Supernumeraries on primary and secondary rainbow
In the evening of July 3 2013, Wolfgang Hinz observed a double rainbow at Schwarzenberg in Saxony, Germany, which showed an unusually high number of supernumerary bows (1–2–3–4). This points out that the rainbow was caused by very small raindrops. As the two bows turned fainter and became incomplete because of being partially shadowed by clouds, Wolfgang Hinz could also see supernumeraries outside the secondary rainbow with the naked eye (1–2) for the first time in his 30-years-history of observing atmospheric phenomena!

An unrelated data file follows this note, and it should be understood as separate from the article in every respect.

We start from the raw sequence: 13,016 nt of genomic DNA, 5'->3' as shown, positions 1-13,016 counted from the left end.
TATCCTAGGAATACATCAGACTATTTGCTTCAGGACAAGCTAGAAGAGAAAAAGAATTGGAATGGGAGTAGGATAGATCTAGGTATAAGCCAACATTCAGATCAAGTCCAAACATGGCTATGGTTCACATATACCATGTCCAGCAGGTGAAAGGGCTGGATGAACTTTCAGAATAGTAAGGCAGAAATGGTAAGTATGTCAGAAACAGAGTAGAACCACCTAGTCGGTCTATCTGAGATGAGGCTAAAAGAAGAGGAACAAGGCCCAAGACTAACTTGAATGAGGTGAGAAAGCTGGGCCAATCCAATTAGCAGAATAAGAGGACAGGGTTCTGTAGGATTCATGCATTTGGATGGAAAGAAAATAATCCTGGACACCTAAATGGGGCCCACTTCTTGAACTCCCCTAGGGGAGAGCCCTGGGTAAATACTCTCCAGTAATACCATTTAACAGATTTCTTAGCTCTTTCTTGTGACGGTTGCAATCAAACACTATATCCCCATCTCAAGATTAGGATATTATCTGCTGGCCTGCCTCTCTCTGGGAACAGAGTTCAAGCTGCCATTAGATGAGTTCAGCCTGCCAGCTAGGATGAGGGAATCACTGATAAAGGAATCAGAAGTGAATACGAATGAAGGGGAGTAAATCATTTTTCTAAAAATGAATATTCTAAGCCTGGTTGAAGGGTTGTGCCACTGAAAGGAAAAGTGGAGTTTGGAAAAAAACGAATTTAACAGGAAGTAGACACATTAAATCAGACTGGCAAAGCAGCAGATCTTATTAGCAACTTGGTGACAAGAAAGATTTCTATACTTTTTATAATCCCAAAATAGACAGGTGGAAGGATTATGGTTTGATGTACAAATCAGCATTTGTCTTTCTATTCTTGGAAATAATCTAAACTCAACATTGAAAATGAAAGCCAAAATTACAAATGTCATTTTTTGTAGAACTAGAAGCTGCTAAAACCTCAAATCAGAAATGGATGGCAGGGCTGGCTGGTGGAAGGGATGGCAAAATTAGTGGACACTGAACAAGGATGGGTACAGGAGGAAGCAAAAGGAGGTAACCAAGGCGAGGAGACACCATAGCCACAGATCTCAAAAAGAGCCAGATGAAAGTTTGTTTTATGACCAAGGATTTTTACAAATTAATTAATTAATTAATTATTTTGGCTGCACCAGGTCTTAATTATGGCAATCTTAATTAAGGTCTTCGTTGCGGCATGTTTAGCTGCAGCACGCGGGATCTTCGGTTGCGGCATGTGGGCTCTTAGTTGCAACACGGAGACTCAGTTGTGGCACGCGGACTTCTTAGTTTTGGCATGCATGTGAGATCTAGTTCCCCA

At the same time, but about 200 kilometers away in Thuringia, I also observed a rainbow with a similarly high number of supernumeraries inside the primary bow (1–2–3–4) in a rain shower that moved away. But in this case, there were no supernumeraries outside the secondary bow.